I didn’t practice Thursday or Friday last week – not a terribly uncommon occurrence. While I almost always practice at least five days a week, it’s unfortunate that my most likely to skip days often are the two following my Wednesday lessons – days that tend to be longer for me at work. The final quarter of the year is also quite monstrous for me, vocationally speaking, and the frantic pace extends into the first week or so of the new year. Yesterday was the finish line of the annual marathon, which I feel like I ran relatively well this year, so today I’m feeling pretty good about the universe.
But those practice session skips, the weather, and the fact that my annual marathon was not quite over did conspire to make Saturday’s practice session one of my worst in recent memory. My case’s hygrometer was reporting 0% humidity, matching the 0 degrees on the outdoor thermometers in Chicago that day, and when I pulled out the violin the G string had loosened completely. As I tuned the instrument, the A and the E string pegs also popped out, loosening those strings as well. While the A and G strings have done that before, this was the first time the E string went into open rebellion. I tuned the violin four times as I practiced, wrestling it back into shape over the course of an hour. It was a good reminder that I really have to remember to keep my humidifier wet even when I don’t get to practice – I need to do it after brushing my teeth or something. Letting it go for even those two days made the instrument deeply unhappy. But, like most things, it’s on the hardest practice days that I tend to learn the most.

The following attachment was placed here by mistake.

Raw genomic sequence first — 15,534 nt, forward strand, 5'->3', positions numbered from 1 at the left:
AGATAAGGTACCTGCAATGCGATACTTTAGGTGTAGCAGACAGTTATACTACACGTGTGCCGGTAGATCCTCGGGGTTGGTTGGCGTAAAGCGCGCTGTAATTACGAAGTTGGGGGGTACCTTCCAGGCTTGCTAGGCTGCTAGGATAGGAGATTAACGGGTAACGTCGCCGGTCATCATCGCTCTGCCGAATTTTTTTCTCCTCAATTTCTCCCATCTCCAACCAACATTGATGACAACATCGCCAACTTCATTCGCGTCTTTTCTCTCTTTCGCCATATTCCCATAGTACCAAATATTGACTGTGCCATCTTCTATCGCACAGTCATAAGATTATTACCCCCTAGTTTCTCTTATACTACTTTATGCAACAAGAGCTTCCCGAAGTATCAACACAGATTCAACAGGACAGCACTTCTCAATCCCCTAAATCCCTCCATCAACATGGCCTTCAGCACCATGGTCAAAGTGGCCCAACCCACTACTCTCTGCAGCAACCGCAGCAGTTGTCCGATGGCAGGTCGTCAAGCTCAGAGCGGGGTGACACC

Yesterday’s, by contrast, was a fine practice session. The annual marathon behind me, I really dug in to the first two lines of the new Gavotte, which turn out not to be particularly challenging, though the song has a very distinctive minor sound quality to it that is new for me. It’s really lovely to explore playing with such a minor sound, so for me the challenge of the moment is hearing the proper minor scale and being in tune. I’m having fun exploring hearing the scale of the key in which I’m playing and having my fingers naturally know where to go. That’s the point of Suzuki’s lack of focus on reading music at first, it seems. Hear it, do it, then learn the names for everything later. This song will get challenging probably in next week’s lesson– there’s a very long rambling and embellished scalar section that is showy and fun coming right up.
One note at a time. One song at a time. One day at a time. One year at a time.
Thanks for reading.